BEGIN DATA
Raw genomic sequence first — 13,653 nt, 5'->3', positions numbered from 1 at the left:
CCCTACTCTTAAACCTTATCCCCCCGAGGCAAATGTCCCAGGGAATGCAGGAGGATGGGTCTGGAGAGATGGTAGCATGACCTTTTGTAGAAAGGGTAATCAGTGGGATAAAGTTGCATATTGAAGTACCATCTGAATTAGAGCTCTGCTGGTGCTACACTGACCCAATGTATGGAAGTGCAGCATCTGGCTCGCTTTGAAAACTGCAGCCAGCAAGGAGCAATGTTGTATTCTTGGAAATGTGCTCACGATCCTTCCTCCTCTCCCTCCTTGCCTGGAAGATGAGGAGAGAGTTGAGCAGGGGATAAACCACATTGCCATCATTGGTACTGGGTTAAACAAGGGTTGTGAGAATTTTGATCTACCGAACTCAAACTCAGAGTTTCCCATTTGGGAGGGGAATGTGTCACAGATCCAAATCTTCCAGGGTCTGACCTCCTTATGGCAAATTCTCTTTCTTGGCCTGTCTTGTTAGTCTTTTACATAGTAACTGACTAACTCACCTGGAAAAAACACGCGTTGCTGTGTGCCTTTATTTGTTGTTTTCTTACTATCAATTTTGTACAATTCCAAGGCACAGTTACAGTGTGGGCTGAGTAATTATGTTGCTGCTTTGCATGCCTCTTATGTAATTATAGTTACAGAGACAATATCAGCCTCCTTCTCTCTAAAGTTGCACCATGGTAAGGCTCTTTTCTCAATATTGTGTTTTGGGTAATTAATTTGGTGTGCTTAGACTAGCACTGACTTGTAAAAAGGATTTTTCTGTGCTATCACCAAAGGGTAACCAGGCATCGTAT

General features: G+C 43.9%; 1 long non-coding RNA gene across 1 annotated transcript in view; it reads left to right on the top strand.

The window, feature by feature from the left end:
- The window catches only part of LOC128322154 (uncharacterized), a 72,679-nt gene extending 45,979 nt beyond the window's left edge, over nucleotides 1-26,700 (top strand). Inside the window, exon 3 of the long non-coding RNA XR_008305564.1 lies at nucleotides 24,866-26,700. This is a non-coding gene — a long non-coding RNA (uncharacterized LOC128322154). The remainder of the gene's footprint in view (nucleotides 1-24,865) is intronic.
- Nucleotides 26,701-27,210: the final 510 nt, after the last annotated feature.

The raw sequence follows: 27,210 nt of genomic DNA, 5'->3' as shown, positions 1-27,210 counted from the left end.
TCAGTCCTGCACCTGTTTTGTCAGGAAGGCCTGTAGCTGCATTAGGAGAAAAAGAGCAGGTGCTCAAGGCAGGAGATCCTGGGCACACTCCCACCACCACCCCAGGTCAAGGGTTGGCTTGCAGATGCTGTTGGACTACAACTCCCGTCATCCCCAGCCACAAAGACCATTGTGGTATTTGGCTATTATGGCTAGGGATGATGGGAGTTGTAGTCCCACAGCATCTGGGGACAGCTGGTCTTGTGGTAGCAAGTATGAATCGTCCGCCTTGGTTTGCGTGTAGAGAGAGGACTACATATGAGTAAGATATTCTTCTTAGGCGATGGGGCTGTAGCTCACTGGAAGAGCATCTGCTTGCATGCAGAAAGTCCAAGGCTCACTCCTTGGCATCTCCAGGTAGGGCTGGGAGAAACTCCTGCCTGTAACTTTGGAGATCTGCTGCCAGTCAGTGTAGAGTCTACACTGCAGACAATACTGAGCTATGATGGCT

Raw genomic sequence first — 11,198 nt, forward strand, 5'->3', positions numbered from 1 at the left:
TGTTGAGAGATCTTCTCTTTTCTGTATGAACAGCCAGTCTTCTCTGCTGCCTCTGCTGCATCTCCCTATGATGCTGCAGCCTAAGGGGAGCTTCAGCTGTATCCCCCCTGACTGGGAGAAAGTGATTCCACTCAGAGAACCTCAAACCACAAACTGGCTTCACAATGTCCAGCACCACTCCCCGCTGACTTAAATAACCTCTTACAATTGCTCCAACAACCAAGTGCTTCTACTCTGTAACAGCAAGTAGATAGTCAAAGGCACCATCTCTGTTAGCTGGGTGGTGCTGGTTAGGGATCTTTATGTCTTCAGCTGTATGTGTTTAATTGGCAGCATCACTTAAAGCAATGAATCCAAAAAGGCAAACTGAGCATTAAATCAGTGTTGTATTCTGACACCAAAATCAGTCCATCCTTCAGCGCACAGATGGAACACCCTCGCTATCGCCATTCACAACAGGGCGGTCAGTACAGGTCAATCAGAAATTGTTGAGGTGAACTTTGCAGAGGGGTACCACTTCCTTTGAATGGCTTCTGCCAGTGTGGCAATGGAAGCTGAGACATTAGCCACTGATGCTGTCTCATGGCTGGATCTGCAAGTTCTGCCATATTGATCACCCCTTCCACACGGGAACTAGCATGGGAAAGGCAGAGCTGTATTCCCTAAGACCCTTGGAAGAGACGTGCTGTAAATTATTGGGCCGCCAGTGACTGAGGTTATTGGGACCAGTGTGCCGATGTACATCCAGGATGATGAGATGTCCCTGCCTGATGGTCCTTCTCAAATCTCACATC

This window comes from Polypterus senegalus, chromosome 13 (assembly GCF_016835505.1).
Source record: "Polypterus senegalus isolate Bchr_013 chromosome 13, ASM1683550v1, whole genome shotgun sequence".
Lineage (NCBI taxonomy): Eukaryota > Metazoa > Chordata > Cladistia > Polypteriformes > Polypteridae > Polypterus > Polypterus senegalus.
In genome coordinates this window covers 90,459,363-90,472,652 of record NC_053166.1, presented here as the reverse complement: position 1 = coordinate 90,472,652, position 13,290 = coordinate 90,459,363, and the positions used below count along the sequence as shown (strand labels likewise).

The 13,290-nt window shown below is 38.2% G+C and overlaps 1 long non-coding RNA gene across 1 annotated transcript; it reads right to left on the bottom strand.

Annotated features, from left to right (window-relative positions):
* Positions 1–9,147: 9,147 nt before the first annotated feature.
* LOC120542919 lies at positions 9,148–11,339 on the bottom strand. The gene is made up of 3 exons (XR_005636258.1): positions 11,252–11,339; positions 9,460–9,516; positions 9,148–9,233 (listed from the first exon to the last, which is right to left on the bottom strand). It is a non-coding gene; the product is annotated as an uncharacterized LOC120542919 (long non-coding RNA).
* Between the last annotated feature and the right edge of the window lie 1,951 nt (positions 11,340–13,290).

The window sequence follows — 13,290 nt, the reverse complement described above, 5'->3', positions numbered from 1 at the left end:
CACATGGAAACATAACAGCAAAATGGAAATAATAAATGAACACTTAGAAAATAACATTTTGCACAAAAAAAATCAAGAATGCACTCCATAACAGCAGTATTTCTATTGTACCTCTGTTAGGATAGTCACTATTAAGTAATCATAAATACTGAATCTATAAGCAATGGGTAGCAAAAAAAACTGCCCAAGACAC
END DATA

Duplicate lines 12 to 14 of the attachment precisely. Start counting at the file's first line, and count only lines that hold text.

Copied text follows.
Source record: "Polypterus senegalus isolate Bchr_013 chromosome 13, ASM1683550v1, whole genome shotgun sequence".
Lineage (NCBI taxonomy): Eukaryota > Metazoa > Chordata > Cladistia > Polypteriformes > Polypteridae > Polypterus > Polypterus senegalus.
In genome coordinates this window covers 90,459,363-90,472,652 of record NC_053166.1, presented here as the reverse complement: position 1 = coordinate 90,472,652, position 13,290 = coordinate 90,459,363, and the positions used below count along the sequence as shown (strand labels likewise).